“As you might expect, an individual’s position in the social network matters,” Jandik said. “But this positioning doesn’t necessarily lead to financial gains for the firms they lead.”

Despite overall losses for firms, these deals brokered by well-connected CEOs result in greater personal benefit to the CEOs themselves, the researchers found.

The researchers also discovered that the ability of highly connected CEOs to control the flow of information, to have more numerous and powerful friends, and to have more resources to fall back on likely prevented internal and external corporate governance mechanisms to correct the value destruction. For example, despite stock value losses resulting from the acquisitions, well-connected bidder CEOs are unlikely to be dismissed by their boards of directors, and their own companies are less likely to be targeted for acquisition.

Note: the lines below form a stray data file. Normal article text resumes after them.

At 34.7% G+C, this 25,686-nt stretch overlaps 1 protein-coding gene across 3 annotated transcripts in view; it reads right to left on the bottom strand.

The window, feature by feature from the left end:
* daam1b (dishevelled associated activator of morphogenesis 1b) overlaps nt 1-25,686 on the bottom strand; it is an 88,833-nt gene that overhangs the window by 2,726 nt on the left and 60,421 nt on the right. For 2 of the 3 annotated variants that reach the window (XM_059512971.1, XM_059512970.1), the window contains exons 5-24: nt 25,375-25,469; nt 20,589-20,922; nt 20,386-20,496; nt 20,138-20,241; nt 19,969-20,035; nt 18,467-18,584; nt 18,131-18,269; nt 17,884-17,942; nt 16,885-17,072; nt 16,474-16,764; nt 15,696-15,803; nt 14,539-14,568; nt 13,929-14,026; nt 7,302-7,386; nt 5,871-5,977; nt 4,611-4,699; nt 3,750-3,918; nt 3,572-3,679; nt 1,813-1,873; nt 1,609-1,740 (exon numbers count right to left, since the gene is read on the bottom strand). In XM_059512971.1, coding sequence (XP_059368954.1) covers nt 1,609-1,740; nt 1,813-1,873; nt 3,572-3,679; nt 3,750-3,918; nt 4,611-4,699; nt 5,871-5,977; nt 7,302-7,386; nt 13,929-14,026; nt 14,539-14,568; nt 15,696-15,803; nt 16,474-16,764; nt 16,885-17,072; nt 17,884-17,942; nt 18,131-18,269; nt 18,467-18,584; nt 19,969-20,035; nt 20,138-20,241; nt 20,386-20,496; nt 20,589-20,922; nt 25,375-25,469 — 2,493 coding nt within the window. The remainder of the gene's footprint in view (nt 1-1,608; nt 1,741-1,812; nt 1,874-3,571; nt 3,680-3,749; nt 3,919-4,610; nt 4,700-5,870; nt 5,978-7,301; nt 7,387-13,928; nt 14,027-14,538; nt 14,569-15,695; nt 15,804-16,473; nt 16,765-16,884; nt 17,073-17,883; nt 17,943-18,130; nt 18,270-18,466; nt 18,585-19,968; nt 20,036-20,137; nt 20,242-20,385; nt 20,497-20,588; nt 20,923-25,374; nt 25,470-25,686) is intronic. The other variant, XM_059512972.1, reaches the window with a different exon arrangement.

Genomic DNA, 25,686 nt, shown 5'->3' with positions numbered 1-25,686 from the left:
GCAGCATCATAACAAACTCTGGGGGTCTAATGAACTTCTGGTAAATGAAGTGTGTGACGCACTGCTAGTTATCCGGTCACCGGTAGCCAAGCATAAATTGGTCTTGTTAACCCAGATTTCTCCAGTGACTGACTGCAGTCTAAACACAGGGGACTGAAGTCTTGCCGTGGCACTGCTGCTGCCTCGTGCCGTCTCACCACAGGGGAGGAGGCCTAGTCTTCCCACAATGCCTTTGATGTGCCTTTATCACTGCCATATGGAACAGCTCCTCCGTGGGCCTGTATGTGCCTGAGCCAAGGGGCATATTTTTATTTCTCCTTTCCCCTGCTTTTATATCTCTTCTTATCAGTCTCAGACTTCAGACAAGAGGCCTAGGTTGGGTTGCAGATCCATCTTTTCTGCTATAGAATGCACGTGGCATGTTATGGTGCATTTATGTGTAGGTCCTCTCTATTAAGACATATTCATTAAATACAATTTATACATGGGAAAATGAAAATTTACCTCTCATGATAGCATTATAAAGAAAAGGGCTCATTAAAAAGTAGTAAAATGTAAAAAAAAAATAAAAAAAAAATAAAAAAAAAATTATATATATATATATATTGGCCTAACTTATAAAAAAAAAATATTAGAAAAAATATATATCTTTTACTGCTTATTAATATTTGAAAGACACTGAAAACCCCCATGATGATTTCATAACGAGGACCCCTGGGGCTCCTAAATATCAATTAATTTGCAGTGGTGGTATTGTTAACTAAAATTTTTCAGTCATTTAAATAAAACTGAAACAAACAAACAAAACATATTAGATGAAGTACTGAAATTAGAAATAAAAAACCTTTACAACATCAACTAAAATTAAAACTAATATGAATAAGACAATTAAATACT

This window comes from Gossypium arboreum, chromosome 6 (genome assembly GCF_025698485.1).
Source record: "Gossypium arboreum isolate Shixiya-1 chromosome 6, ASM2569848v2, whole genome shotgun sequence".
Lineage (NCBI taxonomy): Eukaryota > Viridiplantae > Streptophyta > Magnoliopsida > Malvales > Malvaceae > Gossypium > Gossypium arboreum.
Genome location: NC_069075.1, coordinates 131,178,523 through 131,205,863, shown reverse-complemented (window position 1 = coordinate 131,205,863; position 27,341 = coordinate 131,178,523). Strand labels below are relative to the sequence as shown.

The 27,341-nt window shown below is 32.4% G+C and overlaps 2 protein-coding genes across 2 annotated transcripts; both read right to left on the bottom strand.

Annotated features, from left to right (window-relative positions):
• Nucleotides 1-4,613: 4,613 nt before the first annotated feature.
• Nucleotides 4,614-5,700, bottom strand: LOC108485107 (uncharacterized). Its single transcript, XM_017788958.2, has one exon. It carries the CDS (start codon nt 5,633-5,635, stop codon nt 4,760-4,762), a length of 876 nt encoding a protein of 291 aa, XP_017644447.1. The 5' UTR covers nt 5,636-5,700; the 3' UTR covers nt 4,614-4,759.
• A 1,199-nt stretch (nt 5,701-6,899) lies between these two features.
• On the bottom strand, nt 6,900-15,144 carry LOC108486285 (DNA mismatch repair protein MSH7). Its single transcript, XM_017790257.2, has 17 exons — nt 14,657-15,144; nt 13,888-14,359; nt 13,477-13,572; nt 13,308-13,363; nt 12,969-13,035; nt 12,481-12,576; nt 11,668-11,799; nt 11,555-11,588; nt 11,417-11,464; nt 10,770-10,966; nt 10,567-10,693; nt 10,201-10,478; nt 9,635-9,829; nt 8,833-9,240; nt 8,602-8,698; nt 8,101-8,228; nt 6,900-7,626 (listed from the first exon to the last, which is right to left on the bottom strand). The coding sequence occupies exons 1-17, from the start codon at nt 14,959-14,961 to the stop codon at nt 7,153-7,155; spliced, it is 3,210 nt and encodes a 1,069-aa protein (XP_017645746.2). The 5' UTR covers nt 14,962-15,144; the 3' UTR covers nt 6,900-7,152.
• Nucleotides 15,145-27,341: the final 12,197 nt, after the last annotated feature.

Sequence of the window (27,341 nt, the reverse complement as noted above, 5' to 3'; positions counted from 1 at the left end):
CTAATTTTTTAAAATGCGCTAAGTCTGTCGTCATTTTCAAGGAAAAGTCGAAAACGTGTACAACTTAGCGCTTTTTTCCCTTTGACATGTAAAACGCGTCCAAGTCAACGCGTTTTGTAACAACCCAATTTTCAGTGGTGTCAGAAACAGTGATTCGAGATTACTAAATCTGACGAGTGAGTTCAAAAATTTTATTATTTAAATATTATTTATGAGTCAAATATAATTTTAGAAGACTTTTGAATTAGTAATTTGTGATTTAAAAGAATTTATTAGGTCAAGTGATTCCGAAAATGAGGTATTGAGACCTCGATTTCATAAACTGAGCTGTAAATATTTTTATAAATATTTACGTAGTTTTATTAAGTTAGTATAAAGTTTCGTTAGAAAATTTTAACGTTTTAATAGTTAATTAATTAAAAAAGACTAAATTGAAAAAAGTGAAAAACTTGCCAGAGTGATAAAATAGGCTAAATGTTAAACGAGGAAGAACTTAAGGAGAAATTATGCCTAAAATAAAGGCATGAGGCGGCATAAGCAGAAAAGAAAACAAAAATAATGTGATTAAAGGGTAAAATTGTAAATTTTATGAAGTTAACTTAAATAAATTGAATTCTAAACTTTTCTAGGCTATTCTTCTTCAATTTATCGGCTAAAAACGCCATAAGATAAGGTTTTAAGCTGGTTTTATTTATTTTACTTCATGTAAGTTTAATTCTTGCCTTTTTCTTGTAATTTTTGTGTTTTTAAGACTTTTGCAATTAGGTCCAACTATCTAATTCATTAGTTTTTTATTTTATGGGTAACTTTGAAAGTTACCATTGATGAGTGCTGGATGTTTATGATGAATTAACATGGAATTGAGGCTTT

Jandik and his colleagues investigated possible motives for the value-destructive behavior and found that highly connected CEOs who launched such deals tend to receive substantial salary increases, as well as non-monetary prizes such as honorary degrees or alumni awards, even as their firms suffered negative returns.

“CEOs are often lauded for being influential and well-connected,” Jandik said. “And yes, personal networks can be very beneficial as they provide an effective channel for the exchange of information. What we found, though, is that highly connected executives can also use their influence to become entrenched and to pursue activities regardless of the potentially negative impact on shareholders.

This should be an important concern for corporate boards and other market participants, especially in cases of multi-billion-dollar deals.”

Jandik holds the Dillard’s Chair in Corporate Finance.

About The Author

Matt McGowan writes about research in the College of Engineering, Sam M. Walton College of Business, School of Law and other areas. He is the editor of Short Talks From the Hill, a podcast of the University of Arkansas. Reach him at 479-575-4246 or